The Atlantic | March 17, 2017 | By Emma Green
Highly educated immigrants from South Asia have often been able to live comfortably in America. With a new wave of hate crimes, that’s changing. Manik Suri is the archetypical overachiever from an Indian American family. The 34-year-old runs a start-up in Silicon Valley. He speaks four languages. He’s got two Ivy League degrees. And yet, when the windows at an Indian restaurant near his house were shot out late February, along with those of an Eritrean place nearby, he felt shaken. Read more here.
The American Bar Association Journal | September 2016 | By Terry Carter, Lorelei Laird, Victor Li and Stephanie Francis Ward
In September 2016, the American Bar Association (ABA) recognized Manik Suri one of its 10 annual “Legal Rebels.” The Legal Rebel recognition celebrates women and men who are remaking their corners of the legal profession. The ABA Journal and its readers have found ample evidence of innovative thinking and forward action. The article highlights Manik’s efforts to improve public health and safety by modernizing how both industry and government work. Read more here.
India Abroad | August 23, 2013 | By Manik Suri
On the occasion of India’s 66th anniversary, the world’s largest democracy has made significant strides in its economic, social, and political development. Notwithstanding serious governance challenges in the near term, there are fundamental reasons to remain optimistic about India’s long term prospects. Read the full piece here.
Berkman Center for Internet & Society at Harvard University | Interoperability Case Studies | August 15, 2013 | By Manik Suri
Open311 is a state-of-the-art technology platform that provides a uniform base to expand existing “311” services, which provide information tracking and monitoring in cities around the world. Over the past decade, these 311 services have allowed cities to respond to millions of citizen-generated inputs, creating better and smarter governance. This paper applies “interoperability” theory to consider the promises and perils of Open311, explaining how we can unlock the full potential of this powerful civic technology platform in the future. Read the full piece here.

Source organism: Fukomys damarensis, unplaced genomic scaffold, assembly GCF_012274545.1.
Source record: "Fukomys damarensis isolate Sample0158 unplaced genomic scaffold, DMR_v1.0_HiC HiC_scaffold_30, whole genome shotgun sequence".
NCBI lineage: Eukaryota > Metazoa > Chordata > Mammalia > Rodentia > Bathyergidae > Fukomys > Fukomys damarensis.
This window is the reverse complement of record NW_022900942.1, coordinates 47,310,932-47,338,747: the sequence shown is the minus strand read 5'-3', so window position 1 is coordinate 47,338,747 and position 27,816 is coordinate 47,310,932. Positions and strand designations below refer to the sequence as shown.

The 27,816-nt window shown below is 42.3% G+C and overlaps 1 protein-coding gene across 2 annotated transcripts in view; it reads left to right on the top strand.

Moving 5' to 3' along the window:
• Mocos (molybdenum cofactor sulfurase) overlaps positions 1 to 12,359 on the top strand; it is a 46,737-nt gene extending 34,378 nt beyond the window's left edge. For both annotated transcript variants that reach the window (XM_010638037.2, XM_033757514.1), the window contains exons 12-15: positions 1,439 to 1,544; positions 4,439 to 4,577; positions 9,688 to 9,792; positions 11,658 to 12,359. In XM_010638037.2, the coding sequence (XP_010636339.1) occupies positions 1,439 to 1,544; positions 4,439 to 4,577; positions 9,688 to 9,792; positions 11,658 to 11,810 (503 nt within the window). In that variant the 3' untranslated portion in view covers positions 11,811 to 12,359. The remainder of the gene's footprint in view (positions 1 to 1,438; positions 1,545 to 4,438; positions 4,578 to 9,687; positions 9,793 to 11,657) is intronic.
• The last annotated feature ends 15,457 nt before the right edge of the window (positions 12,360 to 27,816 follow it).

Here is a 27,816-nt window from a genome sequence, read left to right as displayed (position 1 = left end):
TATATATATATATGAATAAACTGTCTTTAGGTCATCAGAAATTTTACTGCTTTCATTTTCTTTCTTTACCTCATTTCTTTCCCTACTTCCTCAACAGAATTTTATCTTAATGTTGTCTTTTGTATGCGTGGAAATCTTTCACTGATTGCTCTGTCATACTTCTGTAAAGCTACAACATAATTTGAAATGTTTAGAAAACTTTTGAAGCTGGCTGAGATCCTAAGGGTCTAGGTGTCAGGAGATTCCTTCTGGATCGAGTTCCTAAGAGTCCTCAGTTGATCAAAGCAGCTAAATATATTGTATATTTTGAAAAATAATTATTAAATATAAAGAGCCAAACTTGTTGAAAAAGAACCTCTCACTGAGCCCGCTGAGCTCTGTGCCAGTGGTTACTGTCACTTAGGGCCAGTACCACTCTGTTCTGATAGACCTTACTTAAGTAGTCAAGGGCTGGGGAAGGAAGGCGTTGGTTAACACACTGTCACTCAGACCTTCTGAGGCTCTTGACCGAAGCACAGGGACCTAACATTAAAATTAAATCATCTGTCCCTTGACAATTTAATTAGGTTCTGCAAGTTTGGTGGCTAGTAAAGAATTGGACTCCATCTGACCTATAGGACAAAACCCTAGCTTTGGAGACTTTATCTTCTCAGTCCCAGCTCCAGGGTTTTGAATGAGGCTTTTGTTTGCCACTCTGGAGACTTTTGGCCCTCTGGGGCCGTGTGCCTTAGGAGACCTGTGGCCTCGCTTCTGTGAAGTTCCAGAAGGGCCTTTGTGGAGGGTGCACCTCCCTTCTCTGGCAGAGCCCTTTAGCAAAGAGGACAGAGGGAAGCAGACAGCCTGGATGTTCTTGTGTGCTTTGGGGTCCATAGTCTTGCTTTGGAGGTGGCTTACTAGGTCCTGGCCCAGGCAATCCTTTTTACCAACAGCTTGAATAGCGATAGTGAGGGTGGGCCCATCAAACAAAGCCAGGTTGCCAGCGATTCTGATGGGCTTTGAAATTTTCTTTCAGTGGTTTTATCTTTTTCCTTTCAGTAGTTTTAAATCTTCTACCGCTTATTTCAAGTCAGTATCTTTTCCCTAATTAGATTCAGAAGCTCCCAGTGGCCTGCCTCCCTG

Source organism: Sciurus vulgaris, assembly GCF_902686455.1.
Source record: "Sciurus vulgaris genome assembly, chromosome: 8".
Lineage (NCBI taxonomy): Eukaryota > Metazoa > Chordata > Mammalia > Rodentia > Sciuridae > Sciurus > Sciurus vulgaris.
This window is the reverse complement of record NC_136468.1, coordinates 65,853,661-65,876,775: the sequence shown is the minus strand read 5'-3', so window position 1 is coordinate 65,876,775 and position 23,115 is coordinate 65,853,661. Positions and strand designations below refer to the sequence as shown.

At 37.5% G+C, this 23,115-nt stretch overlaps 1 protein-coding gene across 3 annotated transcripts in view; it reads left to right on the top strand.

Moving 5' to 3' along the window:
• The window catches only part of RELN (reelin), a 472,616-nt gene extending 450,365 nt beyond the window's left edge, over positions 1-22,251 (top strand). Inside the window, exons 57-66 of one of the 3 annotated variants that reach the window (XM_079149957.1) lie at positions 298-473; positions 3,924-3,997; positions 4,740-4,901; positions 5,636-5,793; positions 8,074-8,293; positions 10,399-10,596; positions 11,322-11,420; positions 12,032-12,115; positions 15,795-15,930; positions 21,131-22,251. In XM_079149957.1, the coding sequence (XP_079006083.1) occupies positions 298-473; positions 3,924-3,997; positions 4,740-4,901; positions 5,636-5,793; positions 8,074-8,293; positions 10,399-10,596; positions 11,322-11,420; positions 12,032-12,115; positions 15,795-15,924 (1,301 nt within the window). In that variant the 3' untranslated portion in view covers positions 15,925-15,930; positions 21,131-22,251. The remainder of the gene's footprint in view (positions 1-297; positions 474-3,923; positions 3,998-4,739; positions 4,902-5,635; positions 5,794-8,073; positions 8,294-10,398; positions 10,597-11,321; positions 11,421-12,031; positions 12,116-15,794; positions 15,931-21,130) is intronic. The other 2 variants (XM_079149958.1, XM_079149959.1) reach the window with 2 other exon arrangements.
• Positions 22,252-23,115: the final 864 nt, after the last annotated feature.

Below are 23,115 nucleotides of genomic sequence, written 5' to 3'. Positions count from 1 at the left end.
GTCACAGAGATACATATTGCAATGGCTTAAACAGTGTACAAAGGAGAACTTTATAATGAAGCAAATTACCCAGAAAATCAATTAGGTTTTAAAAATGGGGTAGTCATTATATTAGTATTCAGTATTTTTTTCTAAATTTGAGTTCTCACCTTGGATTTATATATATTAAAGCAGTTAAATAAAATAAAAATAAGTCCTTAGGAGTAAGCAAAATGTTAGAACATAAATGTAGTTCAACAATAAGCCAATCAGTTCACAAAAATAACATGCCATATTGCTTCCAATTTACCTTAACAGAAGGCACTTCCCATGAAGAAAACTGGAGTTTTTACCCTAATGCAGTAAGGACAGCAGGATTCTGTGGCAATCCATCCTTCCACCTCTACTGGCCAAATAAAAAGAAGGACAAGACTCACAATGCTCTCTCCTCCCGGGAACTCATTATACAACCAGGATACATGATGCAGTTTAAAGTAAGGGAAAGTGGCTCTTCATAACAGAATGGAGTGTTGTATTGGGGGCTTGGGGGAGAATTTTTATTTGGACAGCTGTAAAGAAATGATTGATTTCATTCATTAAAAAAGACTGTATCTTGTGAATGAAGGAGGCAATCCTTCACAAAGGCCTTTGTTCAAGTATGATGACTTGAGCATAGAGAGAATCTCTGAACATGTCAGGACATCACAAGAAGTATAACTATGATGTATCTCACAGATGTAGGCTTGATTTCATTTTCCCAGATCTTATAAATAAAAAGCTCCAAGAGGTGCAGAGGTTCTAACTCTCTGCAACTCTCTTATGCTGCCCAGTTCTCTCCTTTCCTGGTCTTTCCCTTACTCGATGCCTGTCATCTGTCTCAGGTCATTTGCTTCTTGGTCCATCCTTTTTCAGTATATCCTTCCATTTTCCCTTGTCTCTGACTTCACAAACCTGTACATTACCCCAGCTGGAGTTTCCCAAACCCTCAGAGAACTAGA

Harvard Law and Policy Review | Volume 7, No. 2: Summer 2013 | By Manik Suri
Debate over whether law can, and indeed should, constrain presidential power is as old as the Republic. This article claims that liberal legalists, who adopt a consequentialist “Holmesian” view of the law, ignore the possibility that law – as an internalized normative commitment or duty – can restrain the executive. This alternative “Hartian” view may help explain how laws constrain presidential power at key moments in history. Recognizing the difficulty in establishing causation, the article nonetheless concludes that much is at stake in how we frame the relationship between law and the executive. Read the full piece here.
India America Today | November 21, 2012 | By Manik Suri
While Indian Americans were solidly within the Obama camp, the challenge in this election lay in making sure their voice was heard – only 63 percent had voted in 2008. The three million-strong community’s widespread distribution – particularly in contested states – meant that they could help move the needle where it counted. Now, looking back at the 2012 election, Indian Americans who voted should feel proud: they were joined by record numbers of voters across key liberal constituencies, including Latinos and African Americans, who delivered at the ballot box – toppling conservative pundits’ electoral models, challenging long-held assumptions, and igniting a firestorm within the Republican leadership over their party’s ability to connect with an electorate that is increasingly diverse. Read the full piece here.
India America Today | October 27, 2012 | By Manik Suri
Indian Americans are amongst President Obama’s most committed backers, but less than two-thirds of the 3-million strong community’s eligible voters showed up at the ballot box in 2008. This time around, no one can afford to stay on the sidelines. Each of us must head to the polls not only because we believe in a better future – the very reason our families came to this country – but because we are committed to shaping it ourselves. Doing so will strengthen the community’s political voice. But more importantly, it could help decide an election where the stakes are high, margins are razor-thin, and every vote counts. Read the full piece here.